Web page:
Articles Posted in Wisconsin Supreme Court

by
This medical malpractice case was based on the claim that Dr. Kim Balink was negligent in the prenatal care of Braylon Seifert’s mother and in Braylon’s delivery. The jury returned a special verdict finding that Dr. Balink was negligent in the delivery of Braylon and in the prenatal care of Braylon and that this negligence was a cause of injury to Braylon. The circuit court entered judgment for Braylon for $135,000 in medical expenses and $750,000 in pain and suffering. The court of appeals affirmed. The Supreme Court affirmed, holding (1) the circuit court did not err in applying Wis. Stat. 907.02(1) and admitting as reliable Braylon’s obstetrical expert witness’s expert medical testimony on the standard of reasonable care based on his personal experience; (2) the circuit court did not err in concluding that Braylon’s counsel’s remarks during closing argument did not constitute prejudicial error justifying a new trial; and (3) a new trial should not be granted in the interests of justice. View "Seifert v. Balink" on Justia Law

by
Minors John Doe 56 and John Doe 57 and their parents filed suit against Dr. Van de Loo and related entities, claiming medical malpractice. Specifically, the Does alleged that they were sexually assaulted during a medical examination. The circuit court granted Defendants’ motions to dismiss on statute of limitations grounds. The court of appeals affirmed. The Supreme Court affirmed, holding (1) the Does’ allegations could constitute an actionable medical malpractice claim; and (2) the statute of limitations barred the Does’ medical malpractice claims, as the claims accrued on the date Dr. Van de Loo last physically touched the Does during their genital examinations, rather than when the Does learned that Dr. Van de Loo’s genital examination may, in fact, have constituted a criminal act. View "John Doe 56 v. Mayo Clinic Health System - Eau Claire Clinic, Inc." on Justia Law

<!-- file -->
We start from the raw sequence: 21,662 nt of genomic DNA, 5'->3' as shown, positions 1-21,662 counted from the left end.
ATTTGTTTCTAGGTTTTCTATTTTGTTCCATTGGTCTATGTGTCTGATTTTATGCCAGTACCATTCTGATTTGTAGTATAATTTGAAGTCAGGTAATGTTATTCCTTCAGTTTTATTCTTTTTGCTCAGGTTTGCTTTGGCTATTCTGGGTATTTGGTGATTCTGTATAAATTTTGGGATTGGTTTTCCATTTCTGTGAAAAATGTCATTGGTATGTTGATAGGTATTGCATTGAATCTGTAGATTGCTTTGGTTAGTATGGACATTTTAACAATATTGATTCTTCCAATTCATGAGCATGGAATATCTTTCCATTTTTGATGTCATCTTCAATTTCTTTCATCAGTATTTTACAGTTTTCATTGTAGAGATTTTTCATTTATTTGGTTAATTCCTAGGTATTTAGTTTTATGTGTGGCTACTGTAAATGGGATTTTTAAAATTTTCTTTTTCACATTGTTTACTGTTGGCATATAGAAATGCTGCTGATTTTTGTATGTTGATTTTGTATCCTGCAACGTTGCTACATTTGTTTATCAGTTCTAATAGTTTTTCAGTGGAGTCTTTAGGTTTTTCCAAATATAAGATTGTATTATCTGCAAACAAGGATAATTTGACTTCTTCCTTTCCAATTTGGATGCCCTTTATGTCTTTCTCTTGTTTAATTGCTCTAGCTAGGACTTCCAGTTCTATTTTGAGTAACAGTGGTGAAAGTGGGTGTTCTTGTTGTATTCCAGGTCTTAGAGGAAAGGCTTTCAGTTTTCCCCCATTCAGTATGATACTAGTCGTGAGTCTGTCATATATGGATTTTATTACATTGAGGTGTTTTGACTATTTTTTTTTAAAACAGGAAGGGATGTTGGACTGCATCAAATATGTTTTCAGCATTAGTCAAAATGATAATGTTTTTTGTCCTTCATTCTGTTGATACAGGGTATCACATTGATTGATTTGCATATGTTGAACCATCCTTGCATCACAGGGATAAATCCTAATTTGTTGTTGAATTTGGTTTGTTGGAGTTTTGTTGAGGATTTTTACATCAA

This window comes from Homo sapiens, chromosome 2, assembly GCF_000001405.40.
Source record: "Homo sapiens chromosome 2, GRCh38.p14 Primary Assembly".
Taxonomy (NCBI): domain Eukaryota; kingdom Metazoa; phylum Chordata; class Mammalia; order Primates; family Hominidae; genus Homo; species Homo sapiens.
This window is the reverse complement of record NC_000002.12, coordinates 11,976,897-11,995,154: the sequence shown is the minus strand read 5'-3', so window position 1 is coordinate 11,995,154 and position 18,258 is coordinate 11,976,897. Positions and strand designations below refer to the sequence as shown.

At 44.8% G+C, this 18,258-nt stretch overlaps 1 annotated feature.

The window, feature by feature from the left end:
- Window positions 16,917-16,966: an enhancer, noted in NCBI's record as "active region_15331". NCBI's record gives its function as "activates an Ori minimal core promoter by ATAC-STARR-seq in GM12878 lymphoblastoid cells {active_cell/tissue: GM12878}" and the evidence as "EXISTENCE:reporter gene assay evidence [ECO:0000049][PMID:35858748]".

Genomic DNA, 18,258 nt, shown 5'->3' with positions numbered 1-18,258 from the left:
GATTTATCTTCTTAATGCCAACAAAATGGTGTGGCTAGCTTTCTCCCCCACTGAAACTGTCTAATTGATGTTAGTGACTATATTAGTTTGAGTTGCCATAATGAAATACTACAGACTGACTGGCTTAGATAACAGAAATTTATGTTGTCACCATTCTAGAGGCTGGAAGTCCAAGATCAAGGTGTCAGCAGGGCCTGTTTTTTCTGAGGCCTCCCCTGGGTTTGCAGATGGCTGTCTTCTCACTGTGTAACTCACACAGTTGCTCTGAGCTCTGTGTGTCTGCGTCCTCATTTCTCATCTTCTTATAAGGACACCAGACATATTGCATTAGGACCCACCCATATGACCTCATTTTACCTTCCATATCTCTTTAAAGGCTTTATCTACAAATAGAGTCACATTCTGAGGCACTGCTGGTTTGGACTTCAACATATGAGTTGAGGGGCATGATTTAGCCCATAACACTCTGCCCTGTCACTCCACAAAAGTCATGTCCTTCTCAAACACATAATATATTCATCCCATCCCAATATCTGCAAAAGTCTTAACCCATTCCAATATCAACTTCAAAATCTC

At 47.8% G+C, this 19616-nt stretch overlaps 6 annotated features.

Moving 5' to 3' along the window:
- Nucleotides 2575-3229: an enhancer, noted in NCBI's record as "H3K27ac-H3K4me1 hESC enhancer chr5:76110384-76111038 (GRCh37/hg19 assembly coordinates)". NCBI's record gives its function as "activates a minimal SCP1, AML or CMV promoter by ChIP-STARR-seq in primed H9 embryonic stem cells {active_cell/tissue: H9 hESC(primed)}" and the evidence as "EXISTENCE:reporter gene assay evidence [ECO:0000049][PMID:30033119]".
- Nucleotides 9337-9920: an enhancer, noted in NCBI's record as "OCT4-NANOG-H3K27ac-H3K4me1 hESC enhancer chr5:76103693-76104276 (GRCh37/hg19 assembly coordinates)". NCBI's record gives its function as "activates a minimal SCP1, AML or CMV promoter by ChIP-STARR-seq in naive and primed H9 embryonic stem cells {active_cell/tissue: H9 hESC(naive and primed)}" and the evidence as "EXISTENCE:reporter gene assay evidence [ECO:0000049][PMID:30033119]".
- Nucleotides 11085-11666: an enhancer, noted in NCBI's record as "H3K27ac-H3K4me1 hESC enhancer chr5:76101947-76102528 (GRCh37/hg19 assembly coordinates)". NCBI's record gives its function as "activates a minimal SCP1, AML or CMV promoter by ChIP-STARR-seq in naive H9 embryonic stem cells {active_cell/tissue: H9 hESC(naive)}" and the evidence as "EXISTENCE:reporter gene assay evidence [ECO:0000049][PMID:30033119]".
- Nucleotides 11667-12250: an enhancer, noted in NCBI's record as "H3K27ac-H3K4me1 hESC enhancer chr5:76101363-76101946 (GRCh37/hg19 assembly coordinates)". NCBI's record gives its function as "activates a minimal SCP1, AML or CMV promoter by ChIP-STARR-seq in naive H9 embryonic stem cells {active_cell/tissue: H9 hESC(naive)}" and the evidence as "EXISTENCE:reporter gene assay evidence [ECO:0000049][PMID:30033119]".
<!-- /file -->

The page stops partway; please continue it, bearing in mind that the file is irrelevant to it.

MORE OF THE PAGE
by
After William Weborg died of severe coronary artery disease, his wife and their minor sons (collectively, the Weborgs) commenced a medical malpractice action against three physicians, their insurer, and the Injured Patients and Families Compensation Fund (collectively, the physicians), claiming that the three physicians were negligent in their care and treatment of William, resulting in his death. The jury returned a verdict in favor of the physicians, and the circuit court dismissed the Weborgs' complaint against the physicians. The court of appeals affirmed. The Supreme Court affirmed, holding (1) the circuit court applied an improper legal standard in admitting the evidence of life insurance proceeds and social security benefits, but the error was harmless; and (2) the circuit court erroneously exercised its discretion in modifying the standard jury instruction on expert testimony, but the error was harmless. View "Weborg v. Jenny" on Justia Law

by
Thomas and Barbara Jandre filed an action against, inter alia, a physician and her insurer, asserting (1) the physician negligently diagnosed Thomas with Bell's palsy, and (2) the physician breached her duty to inform a patient by failing to inform Thomas of a diagnostic test that was available to rule out the possibility of a stroke. The circuit court found that the physician's diagnosis of Bell's palsy was not negligent but that the physician was negligent with respect to her duty to inform the patient. The court of appeals affirmed. The Supreme Court affirmed the decision after applying the reasonable patient standard, holding that under circumstances of the present case involving a non-negligent diagnosis of Bell's palsy, the circuit court could not determine, as a matter of law, that the physician had no duty to inform Thomas of the possibility that the cause of his symptoms might be a blocked artery and of the availability of alternative, non-invasive means of ruling out or confirming the source of his symptoms. View "Jandre v. Physicians Ins. Co. of Wis." on Justia Law